In Time

(2011)

Genres: Action, Sci-Fi, Thriller

Review: In Time

Transcript for Review: In Time

CHRISTY:

Okay, in a world ... where people only live to be 25, time is currency, and the rich live forever while everyone else dies broke ... one man dares to defy the system. That is the premise of our next movie, the sci-fi thriller "In Time." Justin Timberlake stars as Will Salas, who's literally living day to day because that's all he has left on the ticking clock on his forearm. But that's about to change.
 
The wealthy man gives Will over a hundred years before "timing out," as they say, but Will is suspected of killing him. He flees the ghetto and lives the high life in the ritzy part of town. There, he meets the obscenely rich Phillippe Weis, played by the creepy Vincent Kartheiser, and his beautiful but sheltered daughter, Sylvia, played by Amanda Seyfried.
 
Sylvia becomes Will's partner in crime, robbing time banks, with Cillian Murphy as the cop on their tail. At first she's reluctant, but then she begins to enjoy this more thrilling life, and the idea of getting back at her father by stealing all his time and giving it to the poor. So if you're keeping track, this is "Logan's Run" meets "Bonnie and Clyde" meets "Robin Hood."
 
"In Time" offers a clever, compelling idea -- and then eventually beats it into the ground. But this movie is gorgeous to look at -- the work of the great cinematographer Roger Deakins -- with a mix of gleaming, futuristic visuals and grimy, industrial chic. It's fast-paced and hugely stylish and a lot of fun -- if you can ignore all the nagging questions that keep popping into your head. So my thumb is up.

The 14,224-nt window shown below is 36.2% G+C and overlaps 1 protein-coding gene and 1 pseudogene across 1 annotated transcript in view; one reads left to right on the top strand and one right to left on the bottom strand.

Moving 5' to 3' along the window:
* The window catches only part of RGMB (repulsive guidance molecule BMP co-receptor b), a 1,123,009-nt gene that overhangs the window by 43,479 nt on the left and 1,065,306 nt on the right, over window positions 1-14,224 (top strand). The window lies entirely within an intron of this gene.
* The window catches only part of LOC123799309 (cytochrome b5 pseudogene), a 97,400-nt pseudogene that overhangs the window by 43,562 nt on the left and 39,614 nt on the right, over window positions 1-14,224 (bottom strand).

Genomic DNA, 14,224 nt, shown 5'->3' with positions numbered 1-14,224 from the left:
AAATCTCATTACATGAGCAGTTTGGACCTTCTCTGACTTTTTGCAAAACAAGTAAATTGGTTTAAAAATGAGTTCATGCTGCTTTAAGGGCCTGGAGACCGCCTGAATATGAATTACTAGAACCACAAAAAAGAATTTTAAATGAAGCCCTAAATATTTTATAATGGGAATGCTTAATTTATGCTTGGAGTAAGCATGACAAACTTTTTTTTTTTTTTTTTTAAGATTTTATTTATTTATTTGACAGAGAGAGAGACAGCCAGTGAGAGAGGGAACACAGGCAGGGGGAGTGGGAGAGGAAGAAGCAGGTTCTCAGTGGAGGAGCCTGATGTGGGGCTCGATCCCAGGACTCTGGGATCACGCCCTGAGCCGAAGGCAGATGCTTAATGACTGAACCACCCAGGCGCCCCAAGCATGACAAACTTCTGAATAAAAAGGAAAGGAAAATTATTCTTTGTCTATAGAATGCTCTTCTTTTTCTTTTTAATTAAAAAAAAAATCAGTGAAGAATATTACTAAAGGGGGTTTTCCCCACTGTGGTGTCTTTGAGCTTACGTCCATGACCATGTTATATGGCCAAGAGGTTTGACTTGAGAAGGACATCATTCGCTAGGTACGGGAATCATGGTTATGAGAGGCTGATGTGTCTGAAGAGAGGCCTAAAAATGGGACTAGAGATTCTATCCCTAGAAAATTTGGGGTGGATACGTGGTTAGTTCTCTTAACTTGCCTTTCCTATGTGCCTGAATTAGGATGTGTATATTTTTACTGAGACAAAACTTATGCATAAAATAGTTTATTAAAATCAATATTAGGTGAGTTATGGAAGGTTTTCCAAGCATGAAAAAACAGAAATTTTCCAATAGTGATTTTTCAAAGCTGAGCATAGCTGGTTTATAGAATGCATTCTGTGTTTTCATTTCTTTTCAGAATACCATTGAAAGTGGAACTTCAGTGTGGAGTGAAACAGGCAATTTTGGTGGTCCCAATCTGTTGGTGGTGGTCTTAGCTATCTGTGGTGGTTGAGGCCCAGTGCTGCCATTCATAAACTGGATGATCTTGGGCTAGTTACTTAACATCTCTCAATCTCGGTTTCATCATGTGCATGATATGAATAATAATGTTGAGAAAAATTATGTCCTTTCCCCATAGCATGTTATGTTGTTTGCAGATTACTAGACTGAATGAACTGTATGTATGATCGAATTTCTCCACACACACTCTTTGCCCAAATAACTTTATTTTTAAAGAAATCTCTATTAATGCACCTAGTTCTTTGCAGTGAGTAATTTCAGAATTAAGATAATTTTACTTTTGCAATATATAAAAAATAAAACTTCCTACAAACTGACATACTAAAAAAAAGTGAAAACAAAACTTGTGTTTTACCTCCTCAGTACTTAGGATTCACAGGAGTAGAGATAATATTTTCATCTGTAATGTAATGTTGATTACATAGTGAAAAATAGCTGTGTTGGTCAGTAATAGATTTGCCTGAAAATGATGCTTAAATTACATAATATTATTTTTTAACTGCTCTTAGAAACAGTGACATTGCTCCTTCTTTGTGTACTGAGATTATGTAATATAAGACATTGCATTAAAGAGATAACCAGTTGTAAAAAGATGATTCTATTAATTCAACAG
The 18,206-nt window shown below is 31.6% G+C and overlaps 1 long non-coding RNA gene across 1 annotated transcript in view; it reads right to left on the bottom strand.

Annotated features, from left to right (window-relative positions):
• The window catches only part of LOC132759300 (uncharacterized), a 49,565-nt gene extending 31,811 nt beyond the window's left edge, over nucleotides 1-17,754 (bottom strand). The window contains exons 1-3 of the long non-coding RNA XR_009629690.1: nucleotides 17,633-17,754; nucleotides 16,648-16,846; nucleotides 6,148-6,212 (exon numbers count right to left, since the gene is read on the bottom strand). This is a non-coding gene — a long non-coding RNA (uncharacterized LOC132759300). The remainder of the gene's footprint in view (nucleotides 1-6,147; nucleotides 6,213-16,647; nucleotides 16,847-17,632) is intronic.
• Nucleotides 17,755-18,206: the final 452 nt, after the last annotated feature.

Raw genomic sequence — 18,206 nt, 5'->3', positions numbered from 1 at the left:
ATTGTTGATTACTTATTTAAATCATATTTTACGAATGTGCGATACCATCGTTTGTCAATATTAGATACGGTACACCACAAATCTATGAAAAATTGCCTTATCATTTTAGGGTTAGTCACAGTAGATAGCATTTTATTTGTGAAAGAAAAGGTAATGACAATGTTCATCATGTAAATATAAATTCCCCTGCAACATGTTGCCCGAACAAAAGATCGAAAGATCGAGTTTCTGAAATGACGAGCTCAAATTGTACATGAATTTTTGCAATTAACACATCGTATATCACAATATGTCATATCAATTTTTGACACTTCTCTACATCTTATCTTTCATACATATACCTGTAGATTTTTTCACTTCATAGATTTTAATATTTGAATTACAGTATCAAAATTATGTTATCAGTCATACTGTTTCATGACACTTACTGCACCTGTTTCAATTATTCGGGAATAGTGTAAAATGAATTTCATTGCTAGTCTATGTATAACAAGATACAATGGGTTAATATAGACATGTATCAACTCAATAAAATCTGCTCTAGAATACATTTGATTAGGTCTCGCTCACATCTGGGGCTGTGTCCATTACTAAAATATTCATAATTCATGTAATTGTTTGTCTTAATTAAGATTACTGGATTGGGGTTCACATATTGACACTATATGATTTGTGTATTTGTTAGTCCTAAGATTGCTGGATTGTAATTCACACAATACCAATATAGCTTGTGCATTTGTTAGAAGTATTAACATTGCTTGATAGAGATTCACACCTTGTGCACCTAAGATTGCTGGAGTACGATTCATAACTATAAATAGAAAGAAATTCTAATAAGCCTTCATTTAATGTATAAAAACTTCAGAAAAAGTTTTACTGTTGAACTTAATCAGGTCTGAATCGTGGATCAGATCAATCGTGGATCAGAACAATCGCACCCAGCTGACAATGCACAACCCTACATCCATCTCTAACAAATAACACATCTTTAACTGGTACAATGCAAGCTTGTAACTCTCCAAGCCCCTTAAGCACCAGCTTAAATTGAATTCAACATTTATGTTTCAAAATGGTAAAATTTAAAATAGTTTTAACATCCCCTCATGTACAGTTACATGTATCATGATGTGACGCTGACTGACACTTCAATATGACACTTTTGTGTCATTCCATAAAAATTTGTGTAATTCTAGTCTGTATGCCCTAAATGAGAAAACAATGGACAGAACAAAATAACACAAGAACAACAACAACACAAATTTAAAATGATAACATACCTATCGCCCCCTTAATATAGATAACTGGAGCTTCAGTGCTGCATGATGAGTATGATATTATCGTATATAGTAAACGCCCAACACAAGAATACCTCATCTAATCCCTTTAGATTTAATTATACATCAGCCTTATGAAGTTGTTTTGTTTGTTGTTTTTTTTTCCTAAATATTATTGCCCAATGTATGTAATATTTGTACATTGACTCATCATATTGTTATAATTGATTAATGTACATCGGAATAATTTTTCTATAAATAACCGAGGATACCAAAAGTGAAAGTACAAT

IGNATIY:
I liked this movie a lot more when it was called Gattaca.  
 
CHRISTY:
It’s very Gattaca-esque, also by Andrew Niccol. 
 
IGNATIY:
Also, by Andrew Niccol I mean you get the same fetishization of classic cars, the key scene set by the Oceanside, you know the police officer who is chasing him; he’s essentially just remaking his own movie.  The difference here, though, is that he hasn’t thought through very well. 
 
CHRISTY:  
There are a lot of questions.
 
IGNATIY:
Well, there, first of all this,I mean this is film that is supposedly entirely about time where ten seconds seems to last like for half a minute.  You know the…
 
CHRISTY:
Oh, when they’re running and they only have seven seconds to go, right.
 
IGNATIY:
Yeah, when they have to run towards each other um where pretty much every problem in the film would be solved if somebody had a cellphone but it doesn’t fit into…
 
CHRISTY:
Nobody has cellphones. No.
 
IGNATIY:
No, it doesn’t fit into his retro-futuristic vision. I mean those might be minor quibbles.  The biggest issue for me; the reason I’m giving this a thumbs down is that this is a film that is supposedly about you know what makes us human, right? These issues of humanity that he’s always been exploring in his work and his screenplay for The Truman Show, you know, in Gattaca, but the film doesn’t have an ounce of humanity to it. You know if, if these people are so afraid of death, right that they extend their lives, why does nobody’s death in this film matter. Nobody mourns anyone who dies.
 
CHRISTY:
Okay, I don’t want to give away a very important death because it propels Justin Timberlake’s story forward, but that one is very emotional, and it is staged in a very stirring way.
 
IGNATIY:
I don’t think it’s emotional at all.  I think it is set and staged in a way that’s completely flat, and is almost laughable.   I think whatever this, whenever this…
 
CHRISTY:
It’s very tense.  
 
IGNATIY:
I don’t think so.  I think…
 
CHRISTY:
No.
 
IGNATIY:
Whenever this film is trying to be a light Sci-Fi you know action movie, it works.  When it attempts to approach some kind of bigger issue, it really falls flat for me.
 
CHRISTY:
 It moves very well.  There are some really very clever ideas here.  Yes, there are some problems, but I think I liked it more than I didn’t like it.